Federal Communications Commission Chairman Ajit Pai has proposed a new spending cap on the FCC’s Universal Service programs that deploy broadband to poor people and to rural and other underserved areas.
Pai reportedly circulated the proposal to fellow commissioners on Tuesday, meaning it will be voted upon behind closed doors instead of in an open meeting.
Pai has not released the proposal publicly, but it was described in a report Wednesday, and an FCC official confirmed the proposal’s details to Ars. Democratic FCC commissioners and consumer advocacy groups have criticized Pai’s plan, saying it could harm the FCC’s efforts to expand broadband access.
The FCC’s Universal Service system’s purpose is to bring communications service access to all Americans and consists of four programs: The Connect America Fund, which gives ISPs money to deploy broadband in rural areas; Lifeline, which provides discounts on phone and broadband service to low-income consumers; the E-Rate broadband program for schools and libraries; and a telecom access program for rural health care providers.
Pai’s plan suggests an $11.4 billion annual cap on the total cost of the four programs, which is more than current spending but would put an upper bound on what the program could spend in the future. The cap would be indexed for inflation, FCC Commissioner Michael O’Rielly wrote on Twitter.
Budget cap is “overdue,” O’Rielly says
O’Rielly, a Republican, complained that “early critiques” of the plan came from people who “hav[en’t] read it,” but the Republican-controlled FCC hasn’t made it public. O’Rielly’s office told us they’re hoping to get the proposal released publicly soon, but it’s up to Pai to decide whether a proposal he has circulated to other commissioners is made public before it has been voted on. The FCC’s list of items on circulation was updated today to include the proposal, referring to it as a plan for “Universal Service Contribution Methodology,” but provides no description beyond those four words.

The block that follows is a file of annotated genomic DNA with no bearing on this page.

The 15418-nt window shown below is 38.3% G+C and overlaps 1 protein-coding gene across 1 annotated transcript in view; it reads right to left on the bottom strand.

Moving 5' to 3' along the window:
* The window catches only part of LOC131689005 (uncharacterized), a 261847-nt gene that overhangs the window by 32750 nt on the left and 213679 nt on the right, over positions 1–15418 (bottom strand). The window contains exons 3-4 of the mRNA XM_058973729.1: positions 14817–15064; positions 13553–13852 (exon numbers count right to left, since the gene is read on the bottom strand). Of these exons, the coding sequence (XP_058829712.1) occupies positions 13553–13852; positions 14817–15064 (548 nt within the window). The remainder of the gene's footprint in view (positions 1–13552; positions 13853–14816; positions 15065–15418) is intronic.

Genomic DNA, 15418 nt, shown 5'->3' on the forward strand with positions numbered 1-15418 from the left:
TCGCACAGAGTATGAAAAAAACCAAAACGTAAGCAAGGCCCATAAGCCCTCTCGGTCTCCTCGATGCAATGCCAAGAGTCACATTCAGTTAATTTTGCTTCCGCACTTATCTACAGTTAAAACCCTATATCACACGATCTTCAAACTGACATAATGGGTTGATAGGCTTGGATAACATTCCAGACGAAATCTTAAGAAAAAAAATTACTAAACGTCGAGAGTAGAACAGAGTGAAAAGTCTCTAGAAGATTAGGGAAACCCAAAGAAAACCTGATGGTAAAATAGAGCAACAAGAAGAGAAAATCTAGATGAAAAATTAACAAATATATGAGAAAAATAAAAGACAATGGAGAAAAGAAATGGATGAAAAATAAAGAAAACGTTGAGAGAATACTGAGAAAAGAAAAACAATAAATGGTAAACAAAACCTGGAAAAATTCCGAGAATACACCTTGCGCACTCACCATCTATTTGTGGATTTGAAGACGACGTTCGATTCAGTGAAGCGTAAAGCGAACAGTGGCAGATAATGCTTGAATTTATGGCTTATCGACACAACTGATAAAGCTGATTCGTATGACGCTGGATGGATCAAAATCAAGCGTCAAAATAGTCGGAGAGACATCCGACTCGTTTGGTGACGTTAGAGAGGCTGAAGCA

O’Rielly said in a statement to Ars that he already voted to approve the proposal. Pai could get it passed 3-2 if he gets a yes vote from Brendan Carr, the other Republican in the FCC’s three-member Republican majority.
We asked Pai’s office for details on his proposal, and we contacted Commissioner Carr’s office about whether he supports the plan today. We’ll update this story if we get any responses.
“Adopting an overall spending cap for the Universal Service Fund, as proposed in the recent circulation item, is both overdue and incredibly needed,” O’Rielly told Ars. “The commission must inject fiscal responsibility into the USF [Universal Service Fund] by establishing an upper boundary of how much we are willing to take from hardworking American consumers who support the program through higher fees on their phone bills.”
All four Universal Service programs are paid for by Americans through fees on their phone bills. Broadband services aren’t subject to the same fees, even though Universal Service programs are now mainly for expanding broadband access.
Pai’s proposal suggests an overall cap on spending across the four Universal Service programs, an FCC official who is familiar with the proposal told Ars. But Pai’s plan doesn’t propose any meaningful changes to how Universal Service Fund surcharges are assessed to Americans, the official said.
Imposing Universal Service fees on both telephone service and broadband could expand the base of people contributing into the fund, potentially lowering the average cost for each person. But adding a government fee to broadband service would be controversial and may require Congressional approval.
Cap could harm low-income Americans
Pai’s plan is a Notice of Proposed Rulemaking (NPRM), one of the first steps in a rulemaking process. If approved, the NPRM would ask the public for comment on a series of questions related to Universal Service spending. After receiving comment, Pai would decide whether to seek a commission vote on a final proposal.
“The measure seeks comment on what the cap should be, including whether it should be set at $11.4 billion, the sum of all USF program budgets in 2018,” wrote.